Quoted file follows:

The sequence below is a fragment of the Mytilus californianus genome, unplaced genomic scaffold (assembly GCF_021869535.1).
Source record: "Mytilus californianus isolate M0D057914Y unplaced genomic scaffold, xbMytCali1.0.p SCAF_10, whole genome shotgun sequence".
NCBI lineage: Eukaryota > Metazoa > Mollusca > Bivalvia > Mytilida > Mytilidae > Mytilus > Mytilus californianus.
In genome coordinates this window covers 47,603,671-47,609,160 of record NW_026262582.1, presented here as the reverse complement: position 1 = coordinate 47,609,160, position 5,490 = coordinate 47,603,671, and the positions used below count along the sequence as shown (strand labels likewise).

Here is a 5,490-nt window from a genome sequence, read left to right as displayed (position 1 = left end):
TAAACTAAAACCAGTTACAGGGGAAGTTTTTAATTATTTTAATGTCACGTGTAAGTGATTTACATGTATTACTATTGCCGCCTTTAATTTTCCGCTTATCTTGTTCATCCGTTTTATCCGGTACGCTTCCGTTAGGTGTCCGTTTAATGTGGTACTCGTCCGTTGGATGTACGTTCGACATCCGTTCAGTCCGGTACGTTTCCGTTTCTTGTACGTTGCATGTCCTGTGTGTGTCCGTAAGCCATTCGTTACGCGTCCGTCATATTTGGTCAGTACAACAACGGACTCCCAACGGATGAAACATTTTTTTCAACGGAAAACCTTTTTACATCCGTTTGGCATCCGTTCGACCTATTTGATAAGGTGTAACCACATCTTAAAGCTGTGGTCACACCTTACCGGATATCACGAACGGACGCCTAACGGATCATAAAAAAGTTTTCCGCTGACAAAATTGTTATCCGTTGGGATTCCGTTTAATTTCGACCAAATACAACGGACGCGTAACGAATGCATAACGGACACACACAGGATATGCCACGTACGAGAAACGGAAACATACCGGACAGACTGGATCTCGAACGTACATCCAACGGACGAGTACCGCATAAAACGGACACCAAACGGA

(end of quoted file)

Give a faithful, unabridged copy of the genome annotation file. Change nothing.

The sequence below is a fragment of the Mytilus californianus genome, unplaced genomic scaffold (assembly GCF_021869535.1).
Source record: "Mytilus californianus isolate M0D057914Y unplaced genomic scaffold, xbMytCali1.0.p SCAF_10, whole genome shotgun sequence".
NCBI lineage: Eukaryota > Metazoa > Mollusca > Bivalvia > Mytilida > Mytilidae > Mytilus > Mytilus californianus.
In genome coordinates this window covers 47,603,671-47,609,160 of record NW_026262582.1, presented here as the reverse complement: position 1 = coordinate 47,609,160, position 5,490 = coordinate 47,603,671, and the positions used below count along the sequence as shown (strand labels likewise).

Here is a 5,490-nt window from a genome sequence, read left to right as displayed (position 1 = left end):
TAAACTAAAACCAGTTACAGGGGAAGTTTTTAATTATTTTAATGTCACGTGTAAGTGATTTACATGTATTACTATTGCCGCCTTTAATTTTCCGCTTATCTTGTTCATCCGTTTTATCCGGTACGCTTCCGTTAGGTGTCCGTTTAATGTGGTACTCGTCCGTTGGATGTACGTTCGACATCCGTTCAGTCCGGTACGTTTCCGTTTCTTGTACGTTGCATGTCCTGTGTGTGTCCGTAAGCCATTCGTTACGCGTCCGTCATATTTGGTCAGTACAACAACGGACTCCCAACGGATGAAACATTTTTTTCAACGGAAAACCTTTTTACATCCGTTTGGCATCCGTTCGACCTATTTGATAAGGTGTAACCACATCTTAAAGCTGTGGTCACACCTTACCGGATATCACGAACGGACGCCTAACGGATCATAAAAAAGTTTTCCGCTGACAAAATTGTTATCCGTTGGGATTCCGTTTAATTTCGACCAAATACAACGGACGCGTAACGAATGCATAACGGACACACACAGGATATGCCACGTACGAGAAACGGAAACATACCGGACAGACTGGATCTCGAACGTACATCCAACGGACGAGTACCGCATAAAACGGACACCAAACGGA